Little Kwara is situated in the private Kwara Reserve, north of Moremi Game Reserve.
Little Kwara: Our full report
North of Botswana's Moremi Game Reserve, Little Kwara lies within the 1,750km2 private Kwara Reserve, where the diversity of the environments is reflected in both the wide range of activities possible – both land and water year-round – and the big game found here. It's a small lodge with an intimate feel and is Batswana owned and run.
Little Kwara shares the reserve with Kwara Camp. It is a quite a bit newer and smarter, with larger rooms than its bigger sister, and although it is only about five minutes' drive away, it is completely separate as far as guests are concerned.
The camp’s canvas-covered main area is slightly raised and houses a small lounge and bar. Enormous rattan chairs add a chic touch to the range of comfortable chairs and sofas. With pleasant views over the surrounding scenery, you can relax here and keep an eye out for animals that wander past, which on one of our visits included a spotted hyena. Guests at Little Kwara are encouraged to help themselves to drinks from the fridge whenever they like, although there is usually someone about to help.
The adjacent dining room is large and open-sided, with good views and a large table for communal meals. After dinner, guests might gather around the firepit, where in the morning, breakfast is often served beneath shady trees. To one side of the main area there is also a plunge pool with a few sunloungers, as well as a small but well-stocked curio shop.
Set amongst the trees, and elevated on individual wooden platforms, Little Kwara has just five tented chalets, so feels very intimate. Each is spacious and simple, but tastefully furnished. The chalet is entered from the back, opening into the bedroom area, where twin beds, or a double, are made up with crisp, white linen and colourful orange throws. There is a small sitting area with a couple of wooden chairs, while in front of the bed, sliding doors open onto a large shaded veranda with chairs.
Separated from the bedroom by a headboard divider is the en-suite bathroom, with a claw-footed bath and twin-basin washstand. Individual doors lead to a flushing toilet on one side and an outside shower on the other. There is plenty of storage in an open wardrobe, where you'll also find a small safe and the usual complimentary essentials such as mosquito repellent, bug spray, shampoo, soap and shower gel. Although the water appears off colour, as it is pumped from the river, it has been filtered over and over again … with no nasty chemicals added!
On the activities front, day and night game drives always have a tracker as well as a driver-guide: a combination that has helped to produce some excellent game sightings on our visits. We've experienced, and admired, the great enthusiasm of the guides at Little Kwara – which is usually combined with a penchant for tracking predators, and we've consistently seen some impressive lion, leopard and cheetah over the years. On our latest visit in April 2016, we were treated to multiple lion sightings, including a mother and two sub-adult cubs feeding on a kudu carcass, eight adult females with three sub-adult cubs patrolling their territory, and three separate solo males. We also spotted a male leopard stalking a female kudu, side-striped jackal, baboon, spotted hyena, elephant, hippo, banded mongoose, reedbuck, wildebeest, tsessebe, impala, giraffe and zebra.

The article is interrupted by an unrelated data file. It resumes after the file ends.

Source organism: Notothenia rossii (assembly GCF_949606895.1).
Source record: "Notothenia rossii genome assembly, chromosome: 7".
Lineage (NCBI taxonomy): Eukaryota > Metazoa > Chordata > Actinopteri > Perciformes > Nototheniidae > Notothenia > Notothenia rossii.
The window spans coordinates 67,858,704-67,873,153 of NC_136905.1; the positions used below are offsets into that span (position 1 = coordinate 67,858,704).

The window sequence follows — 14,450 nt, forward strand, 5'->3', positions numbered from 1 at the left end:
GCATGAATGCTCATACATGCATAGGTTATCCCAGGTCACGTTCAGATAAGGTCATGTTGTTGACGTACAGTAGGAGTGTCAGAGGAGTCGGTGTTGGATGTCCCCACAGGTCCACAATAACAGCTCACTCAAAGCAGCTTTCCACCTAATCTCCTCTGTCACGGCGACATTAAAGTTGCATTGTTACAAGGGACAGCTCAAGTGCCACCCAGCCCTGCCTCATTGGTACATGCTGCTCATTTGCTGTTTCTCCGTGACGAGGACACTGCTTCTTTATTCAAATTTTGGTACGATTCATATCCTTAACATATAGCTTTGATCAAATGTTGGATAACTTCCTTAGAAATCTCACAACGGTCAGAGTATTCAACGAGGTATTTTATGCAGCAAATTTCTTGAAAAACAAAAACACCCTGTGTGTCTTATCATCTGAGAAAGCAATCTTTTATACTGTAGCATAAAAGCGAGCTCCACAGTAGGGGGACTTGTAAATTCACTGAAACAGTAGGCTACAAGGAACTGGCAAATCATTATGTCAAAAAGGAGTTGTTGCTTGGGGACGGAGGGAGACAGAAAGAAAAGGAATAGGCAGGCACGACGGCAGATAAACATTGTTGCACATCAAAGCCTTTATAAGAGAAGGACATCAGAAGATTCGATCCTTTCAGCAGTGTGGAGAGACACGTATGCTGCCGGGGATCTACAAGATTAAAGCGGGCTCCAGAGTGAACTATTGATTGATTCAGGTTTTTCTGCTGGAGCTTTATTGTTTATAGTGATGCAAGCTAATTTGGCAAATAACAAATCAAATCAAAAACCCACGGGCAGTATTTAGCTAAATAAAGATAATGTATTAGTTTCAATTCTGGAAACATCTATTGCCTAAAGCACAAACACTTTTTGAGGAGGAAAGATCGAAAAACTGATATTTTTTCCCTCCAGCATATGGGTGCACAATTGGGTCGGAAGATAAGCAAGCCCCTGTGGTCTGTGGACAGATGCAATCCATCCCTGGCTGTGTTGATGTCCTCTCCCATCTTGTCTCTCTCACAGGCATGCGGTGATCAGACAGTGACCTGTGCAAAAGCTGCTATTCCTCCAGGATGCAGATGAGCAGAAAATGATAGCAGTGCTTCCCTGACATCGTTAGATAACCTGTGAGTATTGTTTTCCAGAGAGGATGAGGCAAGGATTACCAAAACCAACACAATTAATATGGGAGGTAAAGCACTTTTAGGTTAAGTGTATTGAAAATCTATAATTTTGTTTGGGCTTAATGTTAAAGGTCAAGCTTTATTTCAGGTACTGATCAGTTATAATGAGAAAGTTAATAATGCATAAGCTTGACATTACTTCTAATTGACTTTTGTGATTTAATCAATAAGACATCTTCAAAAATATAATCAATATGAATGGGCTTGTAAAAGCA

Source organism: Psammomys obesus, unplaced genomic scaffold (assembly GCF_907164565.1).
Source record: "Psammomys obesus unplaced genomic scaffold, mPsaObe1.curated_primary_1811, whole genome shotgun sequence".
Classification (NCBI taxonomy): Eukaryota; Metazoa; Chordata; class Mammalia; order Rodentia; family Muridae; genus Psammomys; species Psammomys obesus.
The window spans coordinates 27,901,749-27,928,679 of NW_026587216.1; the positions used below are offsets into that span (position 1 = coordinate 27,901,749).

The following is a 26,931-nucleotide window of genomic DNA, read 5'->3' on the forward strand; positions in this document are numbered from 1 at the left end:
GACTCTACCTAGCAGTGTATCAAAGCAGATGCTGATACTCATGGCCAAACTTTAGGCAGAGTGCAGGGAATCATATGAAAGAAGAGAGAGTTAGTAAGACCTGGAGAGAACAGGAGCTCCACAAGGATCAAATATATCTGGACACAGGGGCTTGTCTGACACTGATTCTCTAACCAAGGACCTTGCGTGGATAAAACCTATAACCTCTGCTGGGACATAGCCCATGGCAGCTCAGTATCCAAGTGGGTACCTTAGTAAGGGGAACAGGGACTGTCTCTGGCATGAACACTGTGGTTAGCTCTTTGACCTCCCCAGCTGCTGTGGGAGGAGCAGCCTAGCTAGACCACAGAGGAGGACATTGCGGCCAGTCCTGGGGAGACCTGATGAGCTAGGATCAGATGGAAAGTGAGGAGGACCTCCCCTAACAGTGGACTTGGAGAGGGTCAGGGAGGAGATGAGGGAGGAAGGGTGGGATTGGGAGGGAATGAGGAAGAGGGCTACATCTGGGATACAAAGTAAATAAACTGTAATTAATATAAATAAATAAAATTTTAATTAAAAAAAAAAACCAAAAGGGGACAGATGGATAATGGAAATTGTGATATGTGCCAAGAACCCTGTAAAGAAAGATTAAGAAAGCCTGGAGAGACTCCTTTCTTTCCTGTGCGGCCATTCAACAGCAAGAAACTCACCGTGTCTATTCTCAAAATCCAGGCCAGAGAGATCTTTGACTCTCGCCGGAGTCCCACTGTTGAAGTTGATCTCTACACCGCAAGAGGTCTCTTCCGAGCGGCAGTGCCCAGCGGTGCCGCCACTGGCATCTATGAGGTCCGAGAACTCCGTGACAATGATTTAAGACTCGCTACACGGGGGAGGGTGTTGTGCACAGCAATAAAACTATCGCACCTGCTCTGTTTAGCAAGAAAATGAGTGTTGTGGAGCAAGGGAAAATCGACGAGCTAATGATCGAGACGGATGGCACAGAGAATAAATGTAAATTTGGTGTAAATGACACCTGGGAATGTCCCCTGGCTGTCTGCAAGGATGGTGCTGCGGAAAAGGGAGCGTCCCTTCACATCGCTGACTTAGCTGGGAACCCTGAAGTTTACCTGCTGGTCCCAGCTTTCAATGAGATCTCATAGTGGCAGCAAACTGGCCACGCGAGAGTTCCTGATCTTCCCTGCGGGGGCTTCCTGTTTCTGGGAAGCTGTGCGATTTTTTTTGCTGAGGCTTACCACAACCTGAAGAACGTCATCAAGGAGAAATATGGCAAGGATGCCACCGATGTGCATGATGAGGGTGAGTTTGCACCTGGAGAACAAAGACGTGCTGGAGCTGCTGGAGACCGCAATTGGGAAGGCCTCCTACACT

Historically, vehicles at Little Kwara have operated without roofs, but a roof is now standard – though this may be detached upon request. Driving without a roof allows unobstructed views for photography and game viewing, but the downside is that it’s completely open to the elements. Should you wish to drive without a roof, we recommend bringing a good hat, plenty of sunscreen, a rain jacket (although ponchos are provided by the camp), and waterproof covering for your camera gear.
The flip side of the focus on predators, which does annoy some, is that the guides can often lose sight of the smaller things. That's why we'd suggest that you try at least one of the other activities, which – by their nature – are usually less focused on big game.
These include short guided walks with armed guides. Often these walks will be in conjunction with a mokoro excursion, which skirts around the lagoon in front of camp, stopping at one of the islands along the way for the walk. Although not as scenic as at some inner Delta camps, a mokoro trip at Little Kwara still gives you the opportunity to get fairly close to water birds and to see some of the Delta's smaller inhabitants.
Other water-based activities include seasonal fishing excursions, (although fishing is banned in Botswana in January and February), and boat trips, usually in the afternoon to incorporate sunset over the water. Little Kwara has an unusual double-decker boat that affords great views over the tall papyrus.
Birding in the Kwara Reserve is excellent all year, with an abundance of African darters, yellow-billed storks, and marabou storks often sitting on their nests. On our recent visit we saw little bee-eater, Cape turtle dove, red-billed spurfowl, Cape glossy starling, common ostrich (nesting!), African stonechat, African fish eagle, African darter, hooded vulture, hammerkop, and Egyptian geese. For years – between around September and December – guests at Kwara and Little Kwara have been visiting a renowned heronry.
More generally, we have found that Little Kwara is not always flexible in the variety of activities available. Should you wish to do a particular activity, such as a walk or a mokoro trip, it is a good idea to speak to us and we can request in advance that the option be made available to you.
Our viewLittle Kwara is comfortable and its service very friendly, and among the favorite's of us here at Expert Africa, even if it is sometimes less refined than at some of its equally smart neighbours. The mix of environments here means varied activities are possible, and the camp works well for busy visitors who only have time for one camp in the Okavango. Above all, we are very impressed by the high game densities in this concession, which combines well with the enthusiastic guiding and its focus on sightings of the big predators.
Ideal length of stay: Three nights is ideal. Note that if you combine Little Kwara with Lebala, Lagoon, Tau Pan,or Nxai Pan for a total of six or more nights, we can usually offer a long-stay discounted rate. Please check with us to see if this applies to your trip.
Directions: Access is by light aircraft to Kwara airstrip, which is a 30-minute flight from Maun. From Maun, the drive to camp is approximately 15 minutes, depending on what you see along the way.